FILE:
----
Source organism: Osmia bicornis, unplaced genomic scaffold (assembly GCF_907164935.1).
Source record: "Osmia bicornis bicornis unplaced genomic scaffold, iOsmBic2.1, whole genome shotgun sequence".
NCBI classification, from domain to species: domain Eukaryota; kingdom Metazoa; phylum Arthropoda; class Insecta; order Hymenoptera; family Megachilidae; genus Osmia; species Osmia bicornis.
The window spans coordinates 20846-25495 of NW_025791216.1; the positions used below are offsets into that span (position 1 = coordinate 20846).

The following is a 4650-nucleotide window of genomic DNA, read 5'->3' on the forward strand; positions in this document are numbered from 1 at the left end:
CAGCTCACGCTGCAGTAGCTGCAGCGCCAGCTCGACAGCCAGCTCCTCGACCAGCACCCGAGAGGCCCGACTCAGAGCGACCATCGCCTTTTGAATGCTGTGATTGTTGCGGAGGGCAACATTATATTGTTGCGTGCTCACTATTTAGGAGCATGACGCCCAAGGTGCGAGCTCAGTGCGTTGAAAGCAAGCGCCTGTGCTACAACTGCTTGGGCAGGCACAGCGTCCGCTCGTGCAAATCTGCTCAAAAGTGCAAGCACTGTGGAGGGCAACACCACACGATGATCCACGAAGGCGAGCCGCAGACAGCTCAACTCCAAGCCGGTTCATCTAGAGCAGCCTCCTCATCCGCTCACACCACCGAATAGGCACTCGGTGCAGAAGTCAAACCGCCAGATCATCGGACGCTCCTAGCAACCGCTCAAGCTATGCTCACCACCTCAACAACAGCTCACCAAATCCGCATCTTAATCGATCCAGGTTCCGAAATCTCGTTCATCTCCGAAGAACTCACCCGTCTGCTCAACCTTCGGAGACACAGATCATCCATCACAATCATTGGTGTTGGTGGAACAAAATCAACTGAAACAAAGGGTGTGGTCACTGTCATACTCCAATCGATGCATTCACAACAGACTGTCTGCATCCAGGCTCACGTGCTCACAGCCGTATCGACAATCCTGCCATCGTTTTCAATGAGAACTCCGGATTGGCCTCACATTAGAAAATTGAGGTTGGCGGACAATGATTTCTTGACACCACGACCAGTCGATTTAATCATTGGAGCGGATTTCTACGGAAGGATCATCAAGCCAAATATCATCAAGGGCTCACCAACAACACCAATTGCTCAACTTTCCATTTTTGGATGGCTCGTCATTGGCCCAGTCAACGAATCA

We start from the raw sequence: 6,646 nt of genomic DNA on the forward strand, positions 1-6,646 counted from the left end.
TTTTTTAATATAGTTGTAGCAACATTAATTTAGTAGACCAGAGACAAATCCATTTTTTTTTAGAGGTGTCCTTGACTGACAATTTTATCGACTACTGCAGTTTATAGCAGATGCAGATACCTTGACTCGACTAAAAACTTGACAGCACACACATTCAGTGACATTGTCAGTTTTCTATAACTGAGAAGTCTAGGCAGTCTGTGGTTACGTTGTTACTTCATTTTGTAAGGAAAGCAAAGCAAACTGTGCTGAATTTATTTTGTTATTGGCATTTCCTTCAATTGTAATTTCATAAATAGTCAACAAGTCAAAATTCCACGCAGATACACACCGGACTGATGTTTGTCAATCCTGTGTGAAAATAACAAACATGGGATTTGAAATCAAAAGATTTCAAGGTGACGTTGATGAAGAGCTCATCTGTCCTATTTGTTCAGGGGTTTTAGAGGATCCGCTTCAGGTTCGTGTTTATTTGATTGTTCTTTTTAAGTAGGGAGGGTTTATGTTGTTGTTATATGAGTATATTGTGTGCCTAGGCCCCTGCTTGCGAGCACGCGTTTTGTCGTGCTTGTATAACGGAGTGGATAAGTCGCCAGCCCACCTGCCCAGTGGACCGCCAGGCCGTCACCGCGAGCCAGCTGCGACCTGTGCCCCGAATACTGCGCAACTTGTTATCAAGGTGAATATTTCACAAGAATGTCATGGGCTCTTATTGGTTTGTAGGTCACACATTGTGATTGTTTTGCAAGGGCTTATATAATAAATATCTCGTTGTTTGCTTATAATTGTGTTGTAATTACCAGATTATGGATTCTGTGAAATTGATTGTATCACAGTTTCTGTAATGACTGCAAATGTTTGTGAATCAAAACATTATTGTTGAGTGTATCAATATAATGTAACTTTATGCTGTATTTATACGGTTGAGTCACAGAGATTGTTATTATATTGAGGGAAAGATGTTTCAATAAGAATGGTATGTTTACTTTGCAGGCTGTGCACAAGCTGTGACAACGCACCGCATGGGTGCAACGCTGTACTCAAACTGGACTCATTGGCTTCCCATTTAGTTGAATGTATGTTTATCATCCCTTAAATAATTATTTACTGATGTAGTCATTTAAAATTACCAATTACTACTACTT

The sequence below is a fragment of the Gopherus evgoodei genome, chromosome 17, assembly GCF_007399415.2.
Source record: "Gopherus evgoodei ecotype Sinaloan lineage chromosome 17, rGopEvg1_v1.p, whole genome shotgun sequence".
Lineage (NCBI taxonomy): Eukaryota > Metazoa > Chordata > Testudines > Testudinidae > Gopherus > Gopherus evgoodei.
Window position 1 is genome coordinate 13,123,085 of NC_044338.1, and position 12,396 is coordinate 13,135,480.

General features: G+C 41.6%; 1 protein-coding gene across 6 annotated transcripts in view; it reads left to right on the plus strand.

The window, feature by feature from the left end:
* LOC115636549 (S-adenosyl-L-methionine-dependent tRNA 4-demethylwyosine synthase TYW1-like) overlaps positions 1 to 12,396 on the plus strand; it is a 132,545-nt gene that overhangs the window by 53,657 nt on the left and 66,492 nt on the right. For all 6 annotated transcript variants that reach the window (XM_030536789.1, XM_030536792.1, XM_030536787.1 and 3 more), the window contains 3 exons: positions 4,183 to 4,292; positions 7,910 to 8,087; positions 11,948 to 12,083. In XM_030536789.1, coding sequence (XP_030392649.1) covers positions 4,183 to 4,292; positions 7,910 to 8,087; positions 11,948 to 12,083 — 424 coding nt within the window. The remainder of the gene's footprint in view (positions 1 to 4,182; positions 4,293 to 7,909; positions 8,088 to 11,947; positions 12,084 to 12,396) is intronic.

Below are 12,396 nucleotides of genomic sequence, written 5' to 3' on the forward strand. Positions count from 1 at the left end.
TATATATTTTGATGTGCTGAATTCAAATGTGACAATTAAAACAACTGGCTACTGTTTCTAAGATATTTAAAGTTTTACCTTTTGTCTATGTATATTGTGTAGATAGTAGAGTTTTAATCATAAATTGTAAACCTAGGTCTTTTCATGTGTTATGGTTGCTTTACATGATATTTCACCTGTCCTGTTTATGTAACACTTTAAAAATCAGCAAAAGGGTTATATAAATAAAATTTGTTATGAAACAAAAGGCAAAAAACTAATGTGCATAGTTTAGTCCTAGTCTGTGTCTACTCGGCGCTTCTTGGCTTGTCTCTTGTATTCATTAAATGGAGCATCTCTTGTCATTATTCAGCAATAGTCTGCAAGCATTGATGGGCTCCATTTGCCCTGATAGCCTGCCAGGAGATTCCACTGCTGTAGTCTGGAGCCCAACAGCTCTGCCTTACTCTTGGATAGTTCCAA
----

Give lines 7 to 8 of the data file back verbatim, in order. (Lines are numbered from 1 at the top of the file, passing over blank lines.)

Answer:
We start from the raw sequence: 6,646 nt of genomic DNA on the forward strand, positions 1-6,646 counted from the left end.
TTTTTTAATATAGTTGTAGCAACATTAATTTAGTAGACCAGAGACAAATCCATTTTTTTTTAGAGGTGTCCTTGACTGACAATTTTATCGACTACTGCAGTTTATAGCAGATGCAGATACCTTGACTCGACTAAAAACTTGACAGCACACACATTCAGTGACATTGTCAGTTTTCTATAACTGAGAAGTCTAGGCAGTCTGTGGTTACGTTGTTACTTCATTTTGTAAGGAAAGCAAAGCAAACTGTGCTGAATTTATTTTGTTATTGGCATTTCCTTCAATTGTAATTTCATAAATAGTCAACAAGTCAAAATTCCACGCAGATACACACCGGACTGATGTTTGTCAATCCTGTGTGAAAATAACAAACATGGGATTTGAAATCAAAAGATTTCAAGGTGACGTTGATGAAGAGCTCATCTGTCCTATTTGTTCAGGGGTTTTAGAGGATCCGCTTCAGGTTCGTGTTTATTTGATTGTTCTTTTTAAGTAGGGAGGGTTTATGTTGTTGTTATATGAGTATATTGTGTGCCTAGGCCCCTGCTTGCGAGCACGCGTTTTGTCGTGCTTGTATAACGGAGTGGATAAGTCGCCAGCCCACCTGCCCAGTGGACCGCCAGGCCGTCACCGCGAGCCAGCTGCGACCTGTGCCCCGAATACTGCGCAACTTGTTATCAAGGTGAATATTTCACAAGAATGTCATGGGCTCTTATTGGTTTGTAGGTCACACATTGTGATTGTTTTGCAAGGGCTTATATAATAAATATCTCGTTGTTTGCTTATAATTGTGTTGTAATTACCAGATTATGGATTCTGTGAAATTGATTGTATCACAGTTTCTGTAATGACTGCAAATGTTTGTGAATCAAAACATTATTGTTGAGTGTATCAATATAATGTAACTTTATGCTGTATTTATACGGTTGAGTCACAGAGATTGTTATTATATTGAGGGAAAGATGTTTCAATAAGAATGGTATGTTTACTTTGCAGGCTGTGCACAAGCTGTGACAACGCACCGCATGGGTGCAACGCTGTACTCAAACTGGACTCATTGGCTTCCCATTTAGTTGAATGTATGTTTATCATCCCTTAAATAATTATTTACTGATGTAGTCATTTAAAATTACCAATTACTACTACTT